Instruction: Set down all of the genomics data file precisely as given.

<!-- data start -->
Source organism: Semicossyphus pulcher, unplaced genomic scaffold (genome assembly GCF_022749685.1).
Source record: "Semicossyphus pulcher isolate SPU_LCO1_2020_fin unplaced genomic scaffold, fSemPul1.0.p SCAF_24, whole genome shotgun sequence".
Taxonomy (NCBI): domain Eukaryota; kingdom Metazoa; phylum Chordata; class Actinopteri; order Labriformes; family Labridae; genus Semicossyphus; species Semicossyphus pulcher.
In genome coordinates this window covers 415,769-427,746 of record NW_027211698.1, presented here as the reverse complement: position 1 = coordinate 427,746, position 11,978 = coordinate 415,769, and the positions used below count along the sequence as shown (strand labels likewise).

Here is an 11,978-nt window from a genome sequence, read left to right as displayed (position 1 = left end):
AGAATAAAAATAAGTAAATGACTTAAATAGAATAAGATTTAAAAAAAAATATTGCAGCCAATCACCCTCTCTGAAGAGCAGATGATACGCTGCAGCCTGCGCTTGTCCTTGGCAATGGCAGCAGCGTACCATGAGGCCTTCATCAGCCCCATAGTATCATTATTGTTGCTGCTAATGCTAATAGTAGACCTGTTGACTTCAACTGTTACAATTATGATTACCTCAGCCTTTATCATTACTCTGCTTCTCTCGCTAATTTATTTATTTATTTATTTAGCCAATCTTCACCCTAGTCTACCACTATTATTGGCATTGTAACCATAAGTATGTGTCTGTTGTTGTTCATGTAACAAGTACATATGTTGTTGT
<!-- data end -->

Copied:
Source organism: Semicossyphus pulcher, unplaced genomic scaffold (genome assembly GCF_022749685.1).
Source record: "Semicossyphus pulcher isolate SPU_LCO1_2020_fin unplaced genomic scaffold, fSemPul1.0.p SCAF_24, whole genome shotgun sequence".
Taxonomy (NCBI): domain Eukaryota; kingdom Metazoa; phylum Chordata; class Actinopteri; order Labriformes; family Labridae; genus Semicossyphus; species Semicossyphus pulcher.
In genome coordinates this window covers 415,769-427,746 of record NW_027211698.1, presented here as the reverse complement: position 1 = coordinate 427,746, position 11,978 = coordinate 415,769, and the positions used below count along the sequence as shown (strand labels likewise).

Here is an 11,978-nt window from a genome sequence, read left to right as displayed (position 1 = left end):
AGAATAAAAATAAGTAAATGACTTAAATAGAATAAGATTTAAAAAAAAATATTGCAGCCAATCACCCTCTCTGAAGAGCAGATGATACGCTGCAGCCTGCGCTTGTCCTTGGCAATGGCAGCAGCGTACCATGAGGCCTTCATCAGCCCCATAGTATCATTATTGTTGCTGCTAATGCTAATAGTAGACCTGTTGACTTCAACTGTTACAATTATGATTACCTCAGCCTTTATCATTACTCTGCTTCTCTCGCTAATTTATTTATTTATTTATTTAGCCAATCTTCACCCTAGTCTACCACTATTATTGGCATTGTAACCATAAGTATGTGTCTGTTGTTGTTCATGTAACAAGTACATATGTTGTTGT